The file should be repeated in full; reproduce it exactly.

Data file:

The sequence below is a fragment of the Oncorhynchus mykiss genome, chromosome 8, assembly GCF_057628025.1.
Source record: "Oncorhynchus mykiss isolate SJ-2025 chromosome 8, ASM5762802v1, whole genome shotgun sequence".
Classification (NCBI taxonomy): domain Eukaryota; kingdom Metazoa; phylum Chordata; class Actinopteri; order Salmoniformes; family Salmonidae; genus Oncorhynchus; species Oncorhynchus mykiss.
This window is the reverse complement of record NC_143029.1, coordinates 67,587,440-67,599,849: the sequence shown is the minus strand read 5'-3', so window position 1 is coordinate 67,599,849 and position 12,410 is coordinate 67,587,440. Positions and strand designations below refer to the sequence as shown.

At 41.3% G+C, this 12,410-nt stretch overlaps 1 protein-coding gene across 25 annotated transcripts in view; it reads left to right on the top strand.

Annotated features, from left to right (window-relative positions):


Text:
The sequence below is a fragment of the Oncorhynchus mykiss genome, chromosome 8, assembly GCF_057628025.1.
Source record: "Oncorhynchus mykiss isolate SJ-2025 chromosome 8, ASM5762802v1, whole genome shotgun sequence".
Classification (NCBI taxonomy): domain Eukaryota; kingdom Metazoa; phylum Chordata; class Actinopteri; order Salmoniformes; family Salmonidae; genus Oncorhynchus; species Oncorhynchus mykiss.
This window is the reverse complement of record NC_143029.1, coordinates 67,587,440-67,599,849: the sequence shown is the minus strand read 5'-3', so window position 1 is coordinate 67,599,849 and position 12,410 is coordinate 67,587,440. Positions and strand designations below refer to the sequence as shown.

At 41.3% G+C, this 12,410-nt stretch overlaps 1 protein-coding gene across 25 annotated transcripts in view; it reads left to right on the top strand.

Annotated features, from left to right (window-relative positions):